Understanding the Automatic Stay

One of the most important parts of filing for bankruptcy is the automatic stay. It’s so important we thought it probably deserved a post all to itself.

The purpose of the automatic stay is to give the bankruptcy case time to proceed and resolve without causing any new issues. This protection also exists to give you a breather.

This vital protection is yours whether you file for Chapter 7 or Chapter 13, though there are some exceptions (see below). Here’s what you need to know.

What the Automatic Stay Does

The automatic stay stops all collection activity. This includes:

The actual code is much longer and more in-depth. But for all practical purposes this is what the automatic stay will look like from your point of view. Where the phone had been ringing off the hook, non-stop, day and night, there will be silence. Where you once feared losing your car, you can drive to work.

This is not to say you will be able to keep the house or the car in the long run, depending on what you do, but that’s a reason why you want a bankruptcy attorney. To help you keep those things.

Who the Automatic Stay Impacts

The automatic stay impacts just about every creditor you have. If they want to continue to harrass you they’ll have to appeal to a judge. If they continue collection activities without a judge’s express permission the court can take action against them. This can include ordering them to pay damages.

See also: Does An Automatic Stay Stop Credit Reporting in New Jersey?

What the Automatic Stay Doesn’t Cover

An automatic stay won’t stop criminal cases from going forward, nor will it stop child support enforcement actions. Remember, neither criminal restitution nor child support can be discharged through bankruptcy.

It also can’t stop an eviction if a judge has already issued a “judgement of possession” in an eviction action.

Loans against your 401K account are also handled differently than most other loans under the automatic stay. This is mostly because your contributions to the 401K are tax-exempt, and because you technically borrowed for yourself. The combination of these two factors makes everything a bit more complicated.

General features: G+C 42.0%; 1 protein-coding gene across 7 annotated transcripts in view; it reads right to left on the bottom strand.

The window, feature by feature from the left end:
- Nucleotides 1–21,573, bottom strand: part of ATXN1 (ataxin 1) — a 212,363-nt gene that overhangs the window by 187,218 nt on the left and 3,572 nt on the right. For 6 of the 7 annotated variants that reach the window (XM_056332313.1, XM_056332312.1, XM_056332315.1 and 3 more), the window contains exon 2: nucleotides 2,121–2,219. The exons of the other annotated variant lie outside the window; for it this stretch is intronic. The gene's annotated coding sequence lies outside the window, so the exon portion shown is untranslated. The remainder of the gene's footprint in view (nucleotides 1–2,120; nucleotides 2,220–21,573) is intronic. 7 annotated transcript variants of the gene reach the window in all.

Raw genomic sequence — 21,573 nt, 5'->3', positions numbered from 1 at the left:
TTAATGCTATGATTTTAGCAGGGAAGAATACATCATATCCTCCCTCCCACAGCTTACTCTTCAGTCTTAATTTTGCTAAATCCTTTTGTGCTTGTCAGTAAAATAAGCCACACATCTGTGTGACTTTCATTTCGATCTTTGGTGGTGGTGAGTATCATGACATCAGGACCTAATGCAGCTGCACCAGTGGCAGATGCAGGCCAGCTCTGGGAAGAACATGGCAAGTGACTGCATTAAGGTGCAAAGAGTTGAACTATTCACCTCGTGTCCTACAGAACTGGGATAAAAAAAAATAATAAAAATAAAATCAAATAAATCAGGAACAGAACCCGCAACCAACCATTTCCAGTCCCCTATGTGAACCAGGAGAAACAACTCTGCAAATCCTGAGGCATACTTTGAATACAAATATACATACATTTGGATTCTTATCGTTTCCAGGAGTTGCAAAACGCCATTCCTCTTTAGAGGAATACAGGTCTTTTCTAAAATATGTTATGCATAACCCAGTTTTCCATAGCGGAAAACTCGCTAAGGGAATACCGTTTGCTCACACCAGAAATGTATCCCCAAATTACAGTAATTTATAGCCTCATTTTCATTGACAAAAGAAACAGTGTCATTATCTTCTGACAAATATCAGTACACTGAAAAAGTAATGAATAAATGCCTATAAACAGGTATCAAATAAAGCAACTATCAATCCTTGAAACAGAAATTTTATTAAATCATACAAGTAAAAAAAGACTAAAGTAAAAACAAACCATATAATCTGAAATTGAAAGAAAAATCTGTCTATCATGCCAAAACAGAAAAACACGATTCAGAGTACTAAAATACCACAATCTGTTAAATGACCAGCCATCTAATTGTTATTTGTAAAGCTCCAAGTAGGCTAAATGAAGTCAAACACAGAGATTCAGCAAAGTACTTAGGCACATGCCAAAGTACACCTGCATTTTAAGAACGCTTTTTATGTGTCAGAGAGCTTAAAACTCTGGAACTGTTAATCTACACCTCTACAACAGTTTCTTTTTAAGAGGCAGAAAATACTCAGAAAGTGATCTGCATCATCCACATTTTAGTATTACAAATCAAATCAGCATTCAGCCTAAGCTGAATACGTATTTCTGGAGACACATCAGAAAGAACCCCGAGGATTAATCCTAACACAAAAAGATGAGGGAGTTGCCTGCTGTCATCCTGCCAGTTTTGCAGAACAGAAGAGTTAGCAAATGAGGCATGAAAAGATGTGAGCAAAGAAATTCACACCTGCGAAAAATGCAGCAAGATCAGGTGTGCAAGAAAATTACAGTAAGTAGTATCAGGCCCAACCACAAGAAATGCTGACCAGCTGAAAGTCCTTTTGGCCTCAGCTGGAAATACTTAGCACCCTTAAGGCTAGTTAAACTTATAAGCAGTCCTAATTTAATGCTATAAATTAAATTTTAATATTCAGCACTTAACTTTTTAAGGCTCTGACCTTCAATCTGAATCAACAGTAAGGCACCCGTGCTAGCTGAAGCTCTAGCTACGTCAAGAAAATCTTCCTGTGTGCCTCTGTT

Finally, while tax collection is handled under the automatic stay it can’t stop tax assessments. The IRS can also continue to demand tax returns from you.

How to Handle Creditors Who Call After the Automatic Stay is in Place

There’s a bit of lag time between the time the automatic stay goes into effect and all your creditors receiving notification. Some will call by mistake. Usually if you give them the name of your bankruptcy attorney and your bankruptcy case number they’ll leave you alone.

If you have a creditor who knowingly and willfully violates the stay, reach out to us. We can help you take the next steps.

See also: How to Deal with Collection Calls.

How One Might Lose an Automatic Stay

You can lose the automatic stay protection if you file bankruptcy multiple times. If you’ve filed bankruptcy within a year of the current case your stay will only last thirty days. If you filed bankruptcy twice in one year you don’t get the stay at all.

This is one reason why it’s very important to make sure your bankruptcy case doesn’t get dismissed if at all possible. A bankruptcy without the automatic stay isn’t nearly as powerful or helpful.

More questions? Call us.

If you want the automatic stay to do its job it’s important to have a qualified bankruptcy attorney by your side for the entire duration of your case.

Fortunately, we make it easy. We offer free consultations. We’ve taken steps to make our expertise affordable and easy to take advantage of. And we’re available 24 hours a day, so you can call no matter what time it is. Call now to get the help you need.


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